Politics

Main article: Politics of Brazil

The 1988 constitution grants broad powers to the federal government, of which the President and Vice-President are elected on the same ticket by popular vote for four-year terms. The President has extensive executive powers: he appoints the Cabinet, and he is also both head of state and head of government.

The Brazilian legislature, the bicameral National Congress or Congresso Nacional, consists of the Federal Senate or Senado Federal of 81 seats, of which three members from each state or federal district are elected according to the principle of majority to serve eight-year terms; one-third elected after a four-year period, two-thirds elected after the next four-year period. Beside the Senate there is the Chamber of Deputies or Câmara dos Deputados of 513 seats, whose members are elected by proportional representation to serve four-year terms.

See also:

  • Cangaço (criminal hinterland bands in the first years of the 20th century)
  • Café com leite (reference to Brazil's domination by the "coffee oligarchs" in the first years of the 20th century)
  • Coronelismo (reference to machine politics in the first years of the 20th century, still present on a lesser scale in modern days)
  • Integralismo (influential Brazilian fascist movement in the 1930s)

States

Main article: States of Brazil

States of Brazil Flag of Brazil
Acre | Alagoas | Amapá | Amazonas | Bahia | Ceará | Espírito Santo | Goiás | Maranhão | Mato Grosso | Mato Grosso do Sul | Minas Gerais | Pará | Paraíba | Paraná | Pernambuco | Piauí | Rio de Janeiro | Rio Grande do Norte | Rio Grande do Sul | Rondônia | Roraima | Santa Catarina | São Paulo | Sergipe | Tocantins
Federal District: Brazilian Federal District

Beaner plz

Brazil consists of 26 states (estados, singular estado) and 1 federal district (distrito federal):

Brazil and its 26 states and Federal District are divided by IBGE into 5 distinctive regions: North, Northeast, Center-West, Southeast and South (Division by Regions).

See also:

Geography

Map of Brazil
Map of Brazil

Main article: Geography of Brazil

Brazil is characterized by the extensive low-lying Amazon Rainforest in the north, and a more open terrain of hills and (low) mountains to the south, home to most of Brazil's population and its agricultural base. Along the coast of the Atlantic Ocean are also found several mountain ranges, which can reach roughly 2,900m high. However, the highest peak is the Pico da Neblina at 3,014 m, in Guiana's highlands. Major rivers include the Amazon, the largest river in the world by volume, and considered by many specialists also the longest of the world; the Paraná and its major tributary, the Iguaçu River, where the impressive Iguaçu falls are located; the Rio Negro, São Francisco, Xingu, Madeira and the Tapajós rivers. Jew plz Situated along the equator, Brazil's climate is predominantly tropical, with little seasonal variation, though the subtropical south is more temperate and can occasionally experience frost and snow. Precipitation is abundant in the humid Amazon Basin, though more arid landscapes are found as well, in particular in the northeast.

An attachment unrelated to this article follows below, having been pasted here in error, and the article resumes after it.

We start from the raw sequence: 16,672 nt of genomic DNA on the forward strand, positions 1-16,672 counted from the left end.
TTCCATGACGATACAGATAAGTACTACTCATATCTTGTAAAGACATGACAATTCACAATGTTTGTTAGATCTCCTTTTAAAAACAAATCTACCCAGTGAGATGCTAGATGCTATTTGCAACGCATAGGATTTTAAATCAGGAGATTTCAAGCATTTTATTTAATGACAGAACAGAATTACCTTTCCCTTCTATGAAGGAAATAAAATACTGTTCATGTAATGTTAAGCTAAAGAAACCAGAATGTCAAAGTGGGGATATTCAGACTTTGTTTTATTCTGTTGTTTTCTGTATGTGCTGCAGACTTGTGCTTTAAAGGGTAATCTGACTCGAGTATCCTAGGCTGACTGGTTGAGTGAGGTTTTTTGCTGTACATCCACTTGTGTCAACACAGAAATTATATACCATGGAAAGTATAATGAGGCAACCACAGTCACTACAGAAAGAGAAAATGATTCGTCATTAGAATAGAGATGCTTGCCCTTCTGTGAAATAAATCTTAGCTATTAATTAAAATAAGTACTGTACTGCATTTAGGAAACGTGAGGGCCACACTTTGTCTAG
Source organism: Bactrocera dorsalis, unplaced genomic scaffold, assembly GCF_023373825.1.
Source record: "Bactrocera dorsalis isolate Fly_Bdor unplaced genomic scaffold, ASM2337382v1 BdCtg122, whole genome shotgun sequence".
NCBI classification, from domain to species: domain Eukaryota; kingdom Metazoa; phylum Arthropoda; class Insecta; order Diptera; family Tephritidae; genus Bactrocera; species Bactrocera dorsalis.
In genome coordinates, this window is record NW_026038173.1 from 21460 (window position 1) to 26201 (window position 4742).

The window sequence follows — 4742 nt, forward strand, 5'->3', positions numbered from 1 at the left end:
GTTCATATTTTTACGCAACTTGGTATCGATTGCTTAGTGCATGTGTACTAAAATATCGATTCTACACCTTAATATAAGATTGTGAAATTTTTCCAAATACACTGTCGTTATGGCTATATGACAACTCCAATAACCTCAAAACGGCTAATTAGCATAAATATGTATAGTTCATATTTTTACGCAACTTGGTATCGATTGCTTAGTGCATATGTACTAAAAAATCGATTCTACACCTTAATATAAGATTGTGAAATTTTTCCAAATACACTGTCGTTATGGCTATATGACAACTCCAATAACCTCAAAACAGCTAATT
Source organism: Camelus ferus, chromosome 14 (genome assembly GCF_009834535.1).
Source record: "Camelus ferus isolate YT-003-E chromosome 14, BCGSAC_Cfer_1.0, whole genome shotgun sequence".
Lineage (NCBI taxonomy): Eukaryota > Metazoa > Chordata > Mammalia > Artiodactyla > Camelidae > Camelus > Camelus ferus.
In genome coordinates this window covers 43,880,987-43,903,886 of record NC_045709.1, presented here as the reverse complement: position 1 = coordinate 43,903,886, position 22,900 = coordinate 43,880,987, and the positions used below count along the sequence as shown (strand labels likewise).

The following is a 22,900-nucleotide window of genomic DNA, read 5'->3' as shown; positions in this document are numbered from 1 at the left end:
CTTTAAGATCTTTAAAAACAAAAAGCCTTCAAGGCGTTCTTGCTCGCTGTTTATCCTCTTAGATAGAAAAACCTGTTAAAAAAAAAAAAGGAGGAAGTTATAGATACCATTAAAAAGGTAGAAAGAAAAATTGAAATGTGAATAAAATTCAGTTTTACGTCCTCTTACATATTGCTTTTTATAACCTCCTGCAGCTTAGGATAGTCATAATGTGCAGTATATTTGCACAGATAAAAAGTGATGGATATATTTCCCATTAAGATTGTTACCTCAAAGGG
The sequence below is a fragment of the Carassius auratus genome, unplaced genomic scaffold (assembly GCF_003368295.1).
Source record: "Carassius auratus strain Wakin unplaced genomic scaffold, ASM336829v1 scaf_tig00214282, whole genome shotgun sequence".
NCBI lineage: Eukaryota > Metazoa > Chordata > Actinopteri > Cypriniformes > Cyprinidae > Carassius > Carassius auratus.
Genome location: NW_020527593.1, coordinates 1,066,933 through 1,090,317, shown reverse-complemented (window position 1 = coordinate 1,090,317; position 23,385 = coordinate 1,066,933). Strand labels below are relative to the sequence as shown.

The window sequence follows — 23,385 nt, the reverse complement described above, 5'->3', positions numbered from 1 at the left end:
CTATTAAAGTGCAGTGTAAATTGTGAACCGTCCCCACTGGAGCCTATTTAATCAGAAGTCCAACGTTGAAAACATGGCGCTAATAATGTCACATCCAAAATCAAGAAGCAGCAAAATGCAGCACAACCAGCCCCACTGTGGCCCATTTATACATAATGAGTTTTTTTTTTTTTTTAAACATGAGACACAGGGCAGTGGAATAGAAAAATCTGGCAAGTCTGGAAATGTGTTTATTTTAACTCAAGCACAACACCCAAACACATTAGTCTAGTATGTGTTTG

A number of islands in the Atlantic Ocean are part of Brazil:

See also:

Economy

Main article: Economy of Brazil

Possessing large and well-developed agricultural, mining, manufacturing, and service sectors, as well as a large labor pool, Brazil's GDP(PPP) outweighs that of any other Latin American country and the economy is expanding its presence in world markets. Major export products include airplanes, coffee, vehicles, soybean, iron ore, orange juice, steel, textiles, footwear and electrical equipment. After crafting a fiscal adjustment program and pledging progress on structural reform, Brazil received a USD 41.5 billion IMF-led international support program in November 1998. [1] In January 1999, the Brazilian CeNIGGAntral Bank announced that the Real would no longer be pegged to the US dollar. This devaluation helped moderate the downturn in economic growth in 1999 that investors had expressed concerns about over the summer of 1998, and the country posted moderate GDP growth.